The Star-Herald

One cup away from dignified

Dignity is a fleeting thing. Especially when one loses it in the blink of an eye.

On a recent sunny Saturday, I took advantage of the cooler, slightly breezy weather and joined my dad for a ride through the city’s bike path. It is always a beautiful place to enjoy part of a day, and numerous people were out doing just that: biking, walking, being towed by happy dogs and just taking in the outdoors.

After we wound through various parts of the city and rode into Riverside Park, we decided a coffee was in order, so we pedaled on over to the nearby famous-brand-name coffee place. 

It’s fun going through a drive-thru on a bicycle. The folks inside have no clue exactly what you’re driving, and as you glide around the corner to the window you usually get a few smiles. 

Of course, what’s not fun is the cold fear that grips you when a large truck pulls up so close behind you the heat from the engine makes you sweat.

Truck notwithstanding, with coffees in hand we wheeled past the window and stopped to adjust the cups before heading back to the park.

That’s when the ground suddenly reached its arms up and gave me a hug.

You know you’re going to fall. Your legs scrabble and flounder and it happens as if in slow motion. My wheels went to the left and I toppled to the right off the seat. 

Remember being a kid and twirling until you were dizzy and collapsed on the ground in a fit of giggles?  Yeah, that’s it — just without the giggles. 

The coffee went flying. Luckily I had the presence of mind not to try to make a grab for it. I just let myself roll and came to rest with my head on my forearms (thank you, bicycle helmet).

It’s not the first time I’ve entertained crowds with my acrobatics. Years of trying to maintain poise in a variety of situations cannot be eclipsed by the klutz gene. 

Yes, dear readers, I have inherited well. I remember stories of certain family members falling out of chairs, tripping over nothing and even falling upstairs.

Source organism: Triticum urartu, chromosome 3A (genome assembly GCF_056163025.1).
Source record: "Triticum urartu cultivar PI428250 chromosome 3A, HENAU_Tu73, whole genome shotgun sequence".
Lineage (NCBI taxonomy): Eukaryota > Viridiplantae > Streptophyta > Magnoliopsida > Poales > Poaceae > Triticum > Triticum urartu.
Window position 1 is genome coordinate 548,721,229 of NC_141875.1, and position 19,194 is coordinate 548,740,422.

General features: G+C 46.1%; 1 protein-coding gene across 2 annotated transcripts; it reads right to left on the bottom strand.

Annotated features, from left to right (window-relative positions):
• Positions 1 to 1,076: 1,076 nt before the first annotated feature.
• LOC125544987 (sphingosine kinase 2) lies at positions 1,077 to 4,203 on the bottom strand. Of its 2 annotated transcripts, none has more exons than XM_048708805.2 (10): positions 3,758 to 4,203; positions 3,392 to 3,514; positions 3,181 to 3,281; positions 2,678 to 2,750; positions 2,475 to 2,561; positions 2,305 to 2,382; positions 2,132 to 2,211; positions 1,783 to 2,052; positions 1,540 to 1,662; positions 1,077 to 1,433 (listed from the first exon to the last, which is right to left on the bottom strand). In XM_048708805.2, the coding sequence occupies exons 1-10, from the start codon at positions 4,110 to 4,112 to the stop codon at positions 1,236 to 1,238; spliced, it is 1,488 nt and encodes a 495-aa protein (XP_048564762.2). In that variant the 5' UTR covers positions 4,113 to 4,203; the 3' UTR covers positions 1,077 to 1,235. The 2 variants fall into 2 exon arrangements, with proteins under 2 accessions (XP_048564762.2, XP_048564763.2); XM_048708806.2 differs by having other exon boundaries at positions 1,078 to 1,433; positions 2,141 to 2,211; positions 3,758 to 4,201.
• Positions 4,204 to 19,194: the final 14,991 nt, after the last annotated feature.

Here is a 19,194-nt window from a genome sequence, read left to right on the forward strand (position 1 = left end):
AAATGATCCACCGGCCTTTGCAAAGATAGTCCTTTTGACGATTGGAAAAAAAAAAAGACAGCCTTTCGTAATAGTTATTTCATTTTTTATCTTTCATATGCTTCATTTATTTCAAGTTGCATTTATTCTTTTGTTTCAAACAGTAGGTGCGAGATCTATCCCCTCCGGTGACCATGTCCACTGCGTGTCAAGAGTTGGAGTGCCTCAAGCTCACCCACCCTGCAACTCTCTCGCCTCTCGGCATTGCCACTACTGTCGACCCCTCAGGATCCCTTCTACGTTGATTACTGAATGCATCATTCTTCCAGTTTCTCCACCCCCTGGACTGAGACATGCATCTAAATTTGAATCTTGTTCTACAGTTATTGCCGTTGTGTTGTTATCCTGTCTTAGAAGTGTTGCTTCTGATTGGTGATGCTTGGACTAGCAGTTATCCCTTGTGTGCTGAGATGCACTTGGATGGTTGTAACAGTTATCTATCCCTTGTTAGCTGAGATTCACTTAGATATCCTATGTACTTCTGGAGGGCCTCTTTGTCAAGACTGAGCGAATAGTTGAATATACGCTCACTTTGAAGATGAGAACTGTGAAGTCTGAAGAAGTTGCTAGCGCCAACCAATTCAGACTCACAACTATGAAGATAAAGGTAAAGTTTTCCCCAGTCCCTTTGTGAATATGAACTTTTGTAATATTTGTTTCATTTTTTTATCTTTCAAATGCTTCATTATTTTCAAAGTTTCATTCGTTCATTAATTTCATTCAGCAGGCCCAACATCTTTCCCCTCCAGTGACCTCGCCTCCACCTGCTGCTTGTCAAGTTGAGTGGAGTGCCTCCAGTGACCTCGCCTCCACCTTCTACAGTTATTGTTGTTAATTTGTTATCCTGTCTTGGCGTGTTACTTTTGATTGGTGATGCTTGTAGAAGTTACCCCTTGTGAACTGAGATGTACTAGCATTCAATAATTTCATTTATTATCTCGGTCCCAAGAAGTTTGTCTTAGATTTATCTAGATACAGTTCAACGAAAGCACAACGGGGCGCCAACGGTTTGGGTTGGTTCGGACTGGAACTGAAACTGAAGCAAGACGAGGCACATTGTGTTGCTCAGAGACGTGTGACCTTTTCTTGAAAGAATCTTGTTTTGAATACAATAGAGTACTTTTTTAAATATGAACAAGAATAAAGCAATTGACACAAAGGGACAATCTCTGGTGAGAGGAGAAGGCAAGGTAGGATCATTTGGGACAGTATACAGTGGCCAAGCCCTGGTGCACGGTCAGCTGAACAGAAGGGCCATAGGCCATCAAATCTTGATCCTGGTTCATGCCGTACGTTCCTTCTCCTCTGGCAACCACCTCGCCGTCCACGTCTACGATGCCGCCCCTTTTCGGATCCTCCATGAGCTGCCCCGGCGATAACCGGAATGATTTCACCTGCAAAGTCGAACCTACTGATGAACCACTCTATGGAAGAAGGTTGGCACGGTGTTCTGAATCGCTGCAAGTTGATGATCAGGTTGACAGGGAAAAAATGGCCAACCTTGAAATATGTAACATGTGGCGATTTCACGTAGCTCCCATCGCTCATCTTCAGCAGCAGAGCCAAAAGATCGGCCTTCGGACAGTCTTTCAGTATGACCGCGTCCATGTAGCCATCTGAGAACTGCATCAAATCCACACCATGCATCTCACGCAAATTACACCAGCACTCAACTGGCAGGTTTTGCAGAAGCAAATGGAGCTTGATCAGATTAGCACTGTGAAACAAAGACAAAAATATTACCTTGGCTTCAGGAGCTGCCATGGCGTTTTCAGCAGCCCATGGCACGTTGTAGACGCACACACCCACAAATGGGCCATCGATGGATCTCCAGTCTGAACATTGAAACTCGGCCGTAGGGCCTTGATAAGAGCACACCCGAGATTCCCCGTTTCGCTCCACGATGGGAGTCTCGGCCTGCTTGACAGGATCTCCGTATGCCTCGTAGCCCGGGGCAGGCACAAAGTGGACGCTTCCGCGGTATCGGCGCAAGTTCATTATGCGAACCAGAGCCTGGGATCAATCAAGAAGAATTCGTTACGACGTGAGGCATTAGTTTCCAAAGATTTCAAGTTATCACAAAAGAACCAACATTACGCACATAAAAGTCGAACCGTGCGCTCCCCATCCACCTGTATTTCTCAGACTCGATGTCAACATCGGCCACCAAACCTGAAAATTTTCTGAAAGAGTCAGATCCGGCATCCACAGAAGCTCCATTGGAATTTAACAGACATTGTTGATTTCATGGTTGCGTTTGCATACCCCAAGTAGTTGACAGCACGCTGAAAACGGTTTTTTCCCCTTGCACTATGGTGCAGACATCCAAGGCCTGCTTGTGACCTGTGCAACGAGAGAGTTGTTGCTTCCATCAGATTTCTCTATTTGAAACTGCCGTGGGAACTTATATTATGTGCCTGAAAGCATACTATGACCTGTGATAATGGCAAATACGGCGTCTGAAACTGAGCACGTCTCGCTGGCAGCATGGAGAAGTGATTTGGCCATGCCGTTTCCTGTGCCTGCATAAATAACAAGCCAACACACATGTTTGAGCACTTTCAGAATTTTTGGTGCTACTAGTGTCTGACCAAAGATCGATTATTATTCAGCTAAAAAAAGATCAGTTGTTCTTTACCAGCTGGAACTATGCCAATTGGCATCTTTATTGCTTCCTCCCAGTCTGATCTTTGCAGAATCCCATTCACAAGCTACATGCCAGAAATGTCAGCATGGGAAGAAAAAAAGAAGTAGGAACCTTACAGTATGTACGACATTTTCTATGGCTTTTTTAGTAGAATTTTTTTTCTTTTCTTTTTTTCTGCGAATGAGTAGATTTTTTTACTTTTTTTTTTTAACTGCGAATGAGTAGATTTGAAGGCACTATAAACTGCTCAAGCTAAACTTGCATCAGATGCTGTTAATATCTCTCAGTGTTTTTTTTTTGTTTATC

I’ve had my moments. Like the time I was in the office about to sit in my wheeled chair. Unbeknownst to me, the chair had rolled back. Down I sat — right on the floor in front of it. While wearing a skirt. 

Or the time I was headed to a party celebrating the anniversary of some family friends. One minute I was walking across the street, and the next minute I was on the pavement looking up at the sky.  Never mind that my knees were scraped and bleeding; once I found out my dress wasn’t hurt I was good to go.

As I picked myself up this recent Saturday, I could see my bike was fine. My broken iced coffee cup wobbled sadly down the drive, empty. People asked if I was all right, and I ascertained I was none the worse for wear save for a few scrapes on one knee and elbow. Nothing was even bleeding. 

So I got right back on the bike, and then the nice person at the coffee place came running out with a replacement iced coffee.

Maybe there are things to be said for losing your dignity. It may inspire kindness. Others may share in the experience, relieved that they’re not the only ones those things happen to. And there’s a metaphor to be had: you fall, but luckily the world doesn’t end. You get back up again and carry on. 

Yes, dignity may be a fleeing thing, but it’s good to know you can always count on a good cup of coffee to help soothe the bruises. 

Paula Brewer is assistant editor for The Star-Herald, Aroostook Republican, Houlton Pioneer Times, St. John Valley Times, Piscataquis Observer and The Penobscot Times, plus websites TheCounty.ME and FiddleheadFocus.com. She can be reached at 207-764-4471 or via email at pbrewer@bangordailynews.com.

Get the Rest of the Story

Thank you for reading your 4 free articles this month. To continue reading, and support local, rural journalism, please subscribe.